Tag: cervical cancer
A study led by UNC Lineberger’s Jennifer Smith, PhD, professor of epidemiology at the UNC Gillings School of Global Public Health, found that among a group of 429 women who did not undergo routine cervical cancer screenings, two-thirds used and returned an in-home self-test, and 15 percent tested positive for human papillomavirus.
The proportion of adolescent girls receiving human papillomavirus (HPV) vaccines was much lower in states with higher rates of cervical cancer incidence and mortality, according to data presented by doctoral student Jennifer Moss at the American Association for Cancer Research (AACR) conference on The Science of Cancer Health Disparities in Racial/Ethnic Minorities and the Medically Underserved, held Nov. 9–12.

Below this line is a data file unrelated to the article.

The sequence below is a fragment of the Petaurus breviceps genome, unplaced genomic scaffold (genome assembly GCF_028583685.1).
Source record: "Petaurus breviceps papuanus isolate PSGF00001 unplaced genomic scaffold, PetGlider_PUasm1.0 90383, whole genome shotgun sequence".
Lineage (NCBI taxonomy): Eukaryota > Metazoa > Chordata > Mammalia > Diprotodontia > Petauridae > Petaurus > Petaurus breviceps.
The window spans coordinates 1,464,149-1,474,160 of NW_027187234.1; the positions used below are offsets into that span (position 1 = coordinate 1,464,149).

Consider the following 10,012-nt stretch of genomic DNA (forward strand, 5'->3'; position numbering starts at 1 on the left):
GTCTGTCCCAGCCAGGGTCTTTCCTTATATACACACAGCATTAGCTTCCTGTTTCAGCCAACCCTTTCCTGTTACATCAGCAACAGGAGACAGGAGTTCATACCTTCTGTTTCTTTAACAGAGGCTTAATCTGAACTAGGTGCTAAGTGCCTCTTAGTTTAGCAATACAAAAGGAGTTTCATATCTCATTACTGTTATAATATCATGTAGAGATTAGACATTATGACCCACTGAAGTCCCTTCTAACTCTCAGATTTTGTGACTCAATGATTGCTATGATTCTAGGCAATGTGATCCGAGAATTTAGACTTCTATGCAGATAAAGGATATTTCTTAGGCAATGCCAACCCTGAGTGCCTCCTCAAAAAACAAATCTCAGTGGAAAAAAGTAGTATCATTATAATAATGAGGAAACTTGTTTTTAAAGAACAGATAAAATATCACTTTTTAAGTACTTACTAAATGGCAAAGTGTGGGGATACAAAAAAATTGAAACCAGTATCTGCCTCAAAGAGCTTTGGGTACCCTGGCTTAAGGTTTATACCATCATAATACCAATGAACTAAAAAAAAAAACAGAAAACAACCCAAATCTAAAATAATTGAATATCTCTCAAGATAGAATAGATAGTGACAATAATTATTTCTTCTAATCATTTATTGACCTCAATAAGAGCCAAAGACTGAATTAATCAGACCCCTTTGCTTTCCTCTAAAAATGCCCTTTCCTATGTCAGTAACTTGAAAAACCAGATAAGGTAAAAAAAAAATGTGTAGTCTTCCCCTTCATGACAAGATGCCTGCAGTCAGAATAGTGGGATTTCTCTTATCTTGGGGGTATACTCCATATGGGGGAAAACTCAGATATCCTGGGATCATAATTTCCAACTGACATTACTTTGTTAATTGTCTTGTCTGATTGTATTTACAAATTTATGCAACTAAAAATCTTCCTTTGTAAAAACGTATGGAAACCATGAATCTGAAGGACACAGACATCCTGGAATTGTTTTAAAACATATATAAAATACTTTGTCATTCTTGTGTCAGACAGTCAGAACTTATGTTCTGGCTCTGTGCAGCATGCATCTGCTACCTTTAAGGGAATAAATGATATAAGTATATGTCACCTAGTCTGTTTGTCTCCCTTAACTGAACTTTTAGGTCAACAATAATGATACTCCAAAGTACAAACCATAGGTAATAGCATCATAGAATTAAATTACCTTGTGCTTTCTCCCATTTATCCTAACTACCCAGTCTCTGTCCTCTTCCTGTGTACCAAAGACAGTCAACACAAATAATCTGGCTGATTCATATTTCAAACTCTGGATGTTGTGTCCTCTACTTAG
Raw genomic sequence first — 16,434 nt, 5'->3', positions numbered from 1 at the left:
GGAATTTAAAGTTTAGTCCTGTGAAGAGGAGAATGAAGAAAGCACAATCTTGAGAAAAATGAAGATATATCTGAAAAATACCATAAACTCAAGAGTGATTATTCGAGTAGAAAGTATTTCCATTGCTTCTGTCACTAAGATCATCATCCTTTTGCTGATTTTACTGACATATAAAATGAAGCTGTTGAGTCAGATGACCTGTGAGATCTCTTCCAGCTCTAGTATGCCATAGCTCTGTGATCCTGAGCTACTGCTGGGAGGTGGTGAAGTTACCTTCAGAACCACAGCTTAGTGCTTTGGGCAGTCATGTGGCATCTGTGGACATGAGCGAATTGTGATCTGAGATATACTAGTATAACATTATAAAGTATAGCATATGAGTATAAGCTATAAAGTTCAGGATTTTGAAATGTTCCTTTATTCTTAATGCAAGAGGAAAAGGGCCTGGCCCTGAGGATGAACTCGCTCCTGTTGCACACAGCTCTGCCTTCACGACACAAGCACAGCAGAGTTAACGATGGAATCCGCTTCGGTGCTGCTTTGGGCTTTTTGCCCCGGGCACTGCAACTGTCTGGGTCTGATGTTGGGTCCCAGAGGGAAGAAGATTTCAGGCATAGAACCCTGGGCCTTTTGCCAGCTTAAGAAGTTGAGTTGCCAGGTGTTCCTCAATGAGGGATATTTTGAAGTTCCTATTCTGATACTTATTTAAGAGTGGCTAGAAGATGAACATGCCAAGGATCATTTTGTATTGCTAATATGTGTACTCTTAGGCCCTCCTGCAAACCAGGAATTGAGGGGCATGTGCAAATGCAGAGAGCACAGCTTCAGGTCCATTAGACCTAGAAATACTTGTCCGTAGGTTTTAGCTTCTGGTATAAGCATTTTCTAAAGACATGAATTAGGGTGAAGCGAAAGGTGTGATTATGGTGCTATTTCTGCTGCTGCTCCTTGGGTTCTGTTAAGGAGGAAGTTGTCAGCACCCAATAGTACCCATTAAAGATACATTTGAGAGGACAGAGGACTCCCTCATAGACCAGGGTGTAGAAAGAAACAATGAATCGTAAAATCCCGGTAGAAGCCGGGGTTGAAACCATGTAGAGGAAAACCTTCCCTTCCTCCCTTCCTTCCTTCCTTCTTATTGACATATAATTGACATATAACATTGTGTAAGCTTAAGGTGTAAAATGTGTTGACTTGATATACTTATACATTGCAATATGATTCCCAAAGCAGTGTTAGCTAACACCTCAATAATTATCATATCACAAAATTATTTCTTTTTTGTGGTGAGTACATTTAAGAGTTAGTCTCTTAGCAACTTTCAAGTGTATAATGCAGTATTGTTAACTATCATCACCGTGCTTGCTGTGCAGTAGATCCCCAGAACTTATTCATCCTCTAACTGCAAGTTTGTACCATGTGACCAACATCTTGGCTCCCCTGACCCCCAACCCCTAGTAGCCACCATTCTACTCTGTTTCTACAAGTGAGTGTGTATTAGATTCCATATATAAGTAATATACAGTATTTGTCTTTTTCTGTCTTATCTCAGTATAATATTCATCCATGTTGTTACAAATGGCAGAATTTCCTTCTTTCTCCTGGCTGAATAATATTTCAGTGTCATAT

Members of the University of North Carolina Lineberger Comprehensive Cancer Center played a major role in developing the recommendations in a President’s Cancer Panel (PCP) report urging a widespread public campaign to increase the rate of human papillomavirus (HPV) vaccination.
A study of cervical cancer incidence and mortality in North Carolina has revealed areas where rates are unusually high.
A new online resource is available to help connect women and adolescents to life-saving cervical cancer-related services.